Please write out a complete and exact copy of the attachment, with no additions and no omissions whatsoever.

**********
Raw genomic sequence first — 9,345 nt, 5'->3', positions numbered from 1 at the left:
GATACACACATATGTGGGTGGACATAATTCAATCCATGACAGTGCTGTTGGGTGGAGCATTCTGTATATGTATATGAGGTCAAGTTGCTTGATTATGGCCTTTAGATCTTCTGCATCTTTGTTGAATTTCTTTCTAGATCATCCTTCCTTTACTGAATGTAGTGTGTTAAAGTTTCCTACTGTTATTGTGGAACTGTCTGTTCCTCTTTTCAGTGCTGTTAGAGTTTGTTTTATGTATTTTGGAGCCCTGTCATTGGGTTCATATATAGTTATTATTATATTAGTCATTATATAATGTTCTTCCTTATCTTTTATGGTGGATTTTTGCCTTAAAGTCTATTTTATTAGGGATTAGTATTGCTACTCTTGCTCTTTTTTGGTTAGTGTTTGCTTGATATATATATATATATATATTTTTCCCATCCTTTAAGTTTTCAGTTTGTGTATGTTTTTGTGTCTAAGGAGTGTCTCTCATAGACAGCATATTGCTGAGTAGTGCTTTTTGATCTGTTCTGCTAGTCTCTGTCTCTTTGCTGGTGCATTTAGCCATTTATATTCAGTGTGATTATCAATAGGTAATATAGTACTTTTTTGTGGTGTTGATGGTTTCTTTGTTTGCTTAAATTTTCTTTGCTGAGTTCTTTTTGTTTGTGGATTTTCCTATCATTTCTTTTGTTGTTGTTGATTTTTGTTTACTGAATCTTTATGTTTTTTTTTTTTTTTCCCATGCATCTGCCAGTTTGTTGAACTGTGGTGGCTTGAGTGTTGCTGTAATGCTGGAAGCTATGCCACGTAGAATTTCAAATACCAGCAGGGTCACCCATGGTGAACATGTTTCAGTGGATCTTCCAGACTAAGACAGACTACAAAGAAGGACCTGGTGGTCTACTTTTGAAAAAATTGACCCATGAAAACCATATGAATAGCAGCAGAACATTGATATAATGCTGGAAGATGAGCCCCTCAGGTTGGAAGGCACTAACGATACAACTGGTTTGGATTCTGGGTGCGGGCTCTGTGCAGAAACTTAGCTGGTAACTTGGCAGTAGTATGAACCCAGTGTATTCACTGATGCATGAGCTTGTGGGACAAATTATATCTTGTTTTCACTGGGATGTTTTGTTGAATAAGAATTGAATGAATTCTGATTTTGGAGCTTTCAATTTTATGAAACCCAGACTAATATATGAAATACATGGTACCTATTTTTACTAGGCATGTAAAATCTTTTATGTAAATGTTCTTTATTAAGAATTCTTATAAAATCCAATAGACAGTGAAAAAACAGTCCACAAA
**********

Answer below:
Raw genomic sequence first — 9,345 nt, 5'->3', positions numbered from 1 at the left:
GATACACACATATGTGGGTGGACATAATTCAATCCATGACAGTGCTGTTGGGTGGAGCATTCTGTATATGTATATGAGGTCAAGTTGCTTGATTATGGCCTTTAGATCTTCTGCATCTTTGTTGAATTTCTTTCTAGATCATCCTTCCTTTACTGAATGTAGTGTGTTAAAGTTTCCTACTGTTATTGTGGAACTGTCTGTTCCTCTTTTCAGTGCTGTTAGAGTTTGTTTTATGTATTTTGGAGCCCTGTCATTGGGTTCATATATAGTTATTATTATATTAGTCATTATATAATGTTCTTCCTTATCTTTTATGGTGGATTTTTGCCTTAAAGTCTATTTTATTAGGGATTAGTATTGCTACTCTTGCTCTTTTTTGGTTAGTGTTTGCTTGATATATATATATATATATATTTTTCCCATCCTTTAAGTTTTCAGTTTGTGTATGTTTTTGTGTCTAAGGAGTGTCTCTCATAGACAGCATATTGCTGAGTAGTGCTTTTTGATCTGTTCTGCTAGTCTCTGTCTCTTTGCTGGTGCATTTAGCCATTTATATTCAGTGTGATTATCAATAGGTAATATAGTACTTTTTTGTGGTGTTGATGGTTTCTTTGTTTGCTTAAATTTTCTTTGCTGAGTTCTTTTTGTTTGTGGATTTTCCTATCATTTCTTTTGTTGTTGTTGATTTTTGTTTACTGAATCTTTATGTTTTTTTTTTTTTTTCCCATGCATCTGCCAGTTTGTTGAACTGTGGTGGCTTGAGTGTTGCTGTAATGCTGGAAGCTATGCCACGTAGAATTTCAAATACCAGCAGGGTCACCCATGGTGAACATGTTTCAGTGGATCTTCCAGACTAAGACAGACTACAAAGAAGGACCTGGTGGTCTACTTTTGAAAAAATTGACCCATGAAAACCATATGAATAGCAGCAGAACATTGATATAATGCTGGAAGATGAGCCCCTCAGGTTGGAAGGCACTAACGATACAACTGGTTTGGATTCTGGGTGCGGGCTCTGTGCAGAAACTTAGCTGGTAACTTGGCAGTAGTATGAACCCAGTGTATTCACTGATGCATGAGCTTGTGGGACAAATTATATCTTGTTTTCACTGGGATGTTTTGTTGAATAAGAATTGAATGAATTCTGATTTTGGAGCTTTCAATTTTATGAAACCCAGACTAATATATGAAATACATGGTACCTATTTTTACTAGGCATGTAAAATCTTTTATGTAAATGTTCTTTATTAAGAATTCTTATAAAATCCAATAGACAGTGAAAAAACAGTCCACAAA